An independent news publication of
United Way of Lancaster County


By the numbers (Part 1): Covid-19 cases hit new highs in December, but hospitalizations, deaths stay lower


More county residents than ever contracted COVID-19 in December, and more than ever were hospitalized.

But unlike in previous surges, fewer deaths occurred last month, a positive trend that suggests improving hospital treatment and vaccinations are reducing the most serious consequences of the pandemic.

The details

In the county, state health officials reported 13,955 cases of COVID-19 in December, an all-time high here. That number was 2.5 times larger than in November (5,796 cases) and more than 2,500 cases above the previous high of 11,304 in December 2020. The percentage of positive tests has risen from 18% to 27%.

Similarly, the number of county residents ill enough to require hospital care also reached a record high in December. An average of 165 people were under treatment daily at the county’s three hospitals throughout the month. That case load was well above the previous high of 152, recorded a year ago in December 2020.

In contrast, however, the 133 COVID-19 deaths here last month were substantially below the 207 deaths that occurred in December 2020.

What accounts for increased case numbers and lower deaths cannot be known for sure. Vaccinations, designed to reduce the incidence and severity of cases, almost certainly played a role. (An analysis of 569,000 cases by the Centers for Disease Control and Prevention in September showed vaccines reduce the likelihood of death tenfold.)

The Omicron virus variant also may help explain the trends. It reportedly spreads rapidly but is less severe than past variants. That would account for higher case numbers and relatively fewer deaths.

But the high number of hospital cases suggests that the more lethal Delta variant still is active here. If the mild Omicron variant had taken over entirely, hospital cases should not be rising to a record level.

At Lancaster General Health, the county’s largest hospital, about 80% of new COVID-19 cases detected at its lab have the gene pattern suggestive of the Omicron variant, spokesman John P. Lines said Tuesday.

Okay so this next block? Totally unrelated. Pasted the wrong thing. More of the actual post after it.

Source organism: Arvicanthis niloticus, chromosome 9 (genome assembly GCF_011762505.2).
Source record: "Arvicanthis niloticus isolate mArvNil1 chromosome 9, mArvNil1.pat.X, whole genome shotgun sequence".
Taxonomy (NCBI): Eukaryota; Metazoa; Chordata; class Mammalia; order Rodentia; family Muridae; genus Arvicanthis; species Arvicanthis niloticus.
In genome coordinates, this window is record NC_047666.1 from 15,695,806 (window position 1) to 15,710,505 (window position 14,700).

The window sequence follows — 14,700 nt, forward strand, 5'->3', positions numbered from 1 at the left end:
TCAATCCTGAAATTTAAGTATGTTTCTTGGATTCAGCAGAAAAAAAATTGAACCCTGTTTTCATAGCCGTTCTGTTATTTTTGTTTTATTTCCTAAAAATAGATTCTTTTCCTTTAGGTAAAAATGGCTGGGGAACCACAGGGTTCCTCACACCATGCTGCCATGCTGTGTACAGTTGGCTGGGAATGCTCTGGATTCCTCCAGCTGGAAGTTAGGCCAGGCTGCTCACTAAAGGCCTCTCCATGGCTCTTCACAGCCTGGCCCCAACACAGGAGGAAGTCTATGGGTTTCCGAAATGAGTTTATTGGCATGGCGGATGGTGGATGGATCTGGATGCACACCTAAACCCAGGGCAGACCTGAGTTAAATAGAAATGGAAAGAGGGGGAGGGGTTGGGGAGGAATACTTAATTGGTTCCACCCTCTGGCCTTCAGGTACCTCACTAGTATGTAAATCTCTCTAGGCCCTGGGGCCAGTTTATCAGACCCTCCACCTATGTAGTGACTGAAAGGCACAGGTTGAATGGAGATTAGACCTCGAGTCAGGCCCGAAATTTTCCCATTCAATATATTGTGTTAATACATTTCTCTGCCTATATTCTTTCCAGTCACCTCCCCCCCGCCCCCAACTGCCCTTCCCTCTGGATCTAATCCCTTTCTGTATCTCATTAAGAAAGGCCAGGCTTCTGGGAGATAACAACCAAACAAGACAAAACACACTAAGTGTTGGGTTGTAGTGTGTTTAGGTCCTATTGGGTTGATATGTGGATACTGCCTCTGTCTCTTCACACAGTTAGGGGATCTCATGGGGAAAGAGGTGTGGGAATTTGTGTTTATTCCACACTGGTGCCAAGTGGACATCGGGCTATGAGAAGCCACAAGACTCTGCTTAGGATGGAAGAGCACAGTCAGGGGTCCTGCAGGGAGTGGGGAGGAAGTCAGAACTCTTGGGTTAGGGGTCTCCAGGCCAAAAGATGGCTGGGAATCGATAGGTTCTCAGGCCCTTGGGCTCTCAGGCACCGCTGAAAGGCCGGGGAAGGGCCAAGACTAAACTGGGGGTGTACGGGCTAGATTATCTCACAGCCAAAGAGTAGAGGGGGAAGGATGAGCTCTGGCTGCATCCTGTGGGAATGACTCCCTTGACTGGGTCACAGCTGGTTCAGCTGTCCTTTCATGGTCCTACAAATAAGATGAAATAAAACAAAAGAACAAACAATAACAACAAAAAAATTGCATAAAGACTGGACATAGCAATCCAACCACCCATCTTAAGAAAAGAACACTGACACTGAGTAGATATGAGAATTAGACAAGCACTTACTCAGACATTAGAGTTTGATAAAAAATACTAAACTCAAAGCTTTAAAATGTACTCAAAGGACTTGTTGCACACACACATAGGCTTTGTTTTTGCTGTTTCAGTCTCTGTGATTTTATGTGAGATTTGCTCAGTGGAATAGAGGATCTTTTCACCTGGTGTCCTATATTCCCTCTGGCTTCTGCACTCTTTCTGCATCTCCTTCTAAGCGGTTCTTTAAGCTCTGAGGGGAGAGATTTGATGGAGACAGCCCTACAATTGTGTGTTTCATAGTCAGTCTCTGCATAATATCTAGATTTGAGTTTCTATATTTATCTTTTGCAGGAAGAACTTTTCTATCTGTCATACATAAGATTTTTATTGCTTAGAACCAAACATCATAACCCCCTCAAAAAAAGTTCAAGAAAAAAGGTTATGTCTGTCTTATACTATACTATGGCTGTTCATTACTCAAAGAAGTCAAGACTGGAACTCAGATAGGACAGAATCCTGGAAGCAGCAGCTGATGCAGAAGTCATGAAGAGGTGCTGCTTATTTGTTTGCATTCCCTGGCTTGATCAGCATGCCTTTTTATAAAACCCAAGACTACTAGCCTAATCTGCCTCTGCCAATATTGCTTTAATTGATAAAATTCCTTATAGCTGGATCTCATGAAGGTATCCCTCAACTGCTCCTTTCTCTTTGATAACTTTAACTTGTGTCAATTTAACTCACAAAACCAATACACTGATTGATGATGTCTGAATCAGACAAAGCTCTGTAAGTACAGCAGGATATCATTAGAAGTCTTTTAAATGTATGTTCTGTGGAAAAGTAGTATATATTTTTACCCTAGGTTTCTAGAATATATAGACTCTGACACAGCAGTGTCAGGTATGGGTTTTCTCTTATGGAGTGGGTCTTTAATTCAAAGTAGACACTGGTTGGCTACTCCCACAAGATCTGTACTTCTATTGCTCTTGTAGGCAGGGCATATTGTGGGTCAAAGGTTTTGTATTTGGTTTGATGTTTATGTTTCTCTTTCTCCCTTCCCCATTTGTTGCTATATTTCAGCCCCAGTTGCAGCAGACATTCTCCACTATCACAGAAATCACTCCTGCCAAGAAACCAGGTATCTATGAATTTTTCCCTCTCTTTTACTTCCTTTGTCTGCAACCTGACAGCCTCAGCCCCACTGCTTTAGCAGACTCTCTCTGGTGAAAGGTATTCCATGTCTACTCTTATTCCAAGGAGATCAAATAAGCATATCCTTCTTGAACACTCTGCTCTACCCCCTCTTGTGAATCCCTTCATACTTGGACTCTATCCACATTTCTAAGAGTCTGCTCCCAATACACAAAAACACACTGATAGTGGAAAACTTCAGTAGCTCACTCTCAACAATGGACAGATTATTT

The CDC estimates that the Omicron and Delta variants comprised about 60% and 40% respectively of new COVID-19 cases nationwide through Christmas week.

The fact is health officials in most communities – Lancaster included – do not know for certain the extent to which Delta and Omicron variants are infecting their patients. Few hospitals have the facilities or expertise to conduct genetic sequencing, the test that determines variant types.

That lack of certainty complicates treatment because each variant requires a specific, different antibody drug.

Major risk factor unchanged

What we do know is what we’ve known for months – that, whatever variant is active, the virus continues to attack the elderly most severely, while the young continue to escape the most serious health consequences.

Of the 133 who died in December, along with 14 previously unreported deaths,

  • 47 were over age 80
  • 38 were in their 70s
  • 34 were in their 60s
  • 17 were in their 50s
  • 7 were in their 40s
  • 2 were in their 30s
  • 2 were in their 20s


In other words, these county coroner statistics indicate, about 80% of deaths occurred in patients aged 60 and above, and 16% were in their 40s or 50s.

No child of school age, under 20, has died here from COVID-19. (Neither hospitals nor the state Health Department makes available the number of children hospitalized with COVID-19.)